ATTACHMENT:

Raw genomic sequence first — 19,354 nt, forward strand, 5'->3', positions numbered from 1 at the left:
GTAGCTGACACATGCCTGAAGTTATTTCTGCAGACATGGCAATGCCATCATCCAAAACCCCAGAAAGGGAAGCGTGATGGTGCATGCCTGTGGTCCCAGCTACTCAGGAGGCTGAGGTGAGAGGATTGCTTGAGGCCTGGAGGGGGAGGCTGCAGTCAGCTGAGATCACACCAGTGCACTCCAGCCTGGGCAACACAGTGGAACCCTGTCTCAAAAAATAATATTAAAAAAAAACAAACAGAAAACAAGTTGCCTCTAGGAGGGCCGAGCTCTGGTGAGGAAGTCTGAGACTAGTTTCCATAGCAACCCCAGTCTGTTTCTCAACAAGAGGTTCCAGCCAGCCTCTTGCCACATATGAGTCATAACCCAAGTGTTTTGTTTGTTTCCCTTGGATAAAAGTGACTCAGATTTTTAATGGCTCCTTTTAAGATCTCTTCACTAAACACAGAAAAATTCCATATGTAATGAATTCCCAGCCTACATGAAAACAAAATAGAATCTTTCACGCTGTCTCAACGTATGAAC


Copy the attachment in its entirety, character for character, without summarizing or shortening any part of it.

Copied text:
Raw genomic sequence first — 19,354 nt, forward strand, 5'->3', positions numbered from 1 at the left:
GTAGCTGACACATGCCTGAAGTTATTTCTGCAGACATGGCAATGCCATCATCCAAAACCCCAGAAAGGGAAGCGTGATGGTGCATGCCTGTGGTCCCAGCTACTCAGGAGGCTGAGGTGAGAGGATTGCTTGAGGCCTGGAGGGGGAGGCTGCAGTCAGCTGAGATCACACCAGTGCACTCCAGCCTGGGCAACACAGTGGAACCCTGTCTCAAAAAATAATATTAAAAAAAAACAAACAGAAAACAAGTTGCCTCTAGGAGGGCCGAGCTCTGGTGAGGAAGTCTGAGACTAGTTTCCATAGCAACCCCAGTCTGTTTCTCAACAAGAGGTTCCAGCCAGCCTCTTGCCACATATGAGTCATAACCCAAGTGTTTTGTTTGTTTCCCTTGGATAAAAGTGACTCAGATTTTTAATGGCTCCTTTTAAGATCTCTTCACTAAACACAGAAAAATTCCATATGTAATGAATTCCCAGCCTACATGAAAACAAAATAGAATCTTTCACGCTGTCTCAACGTATGAAC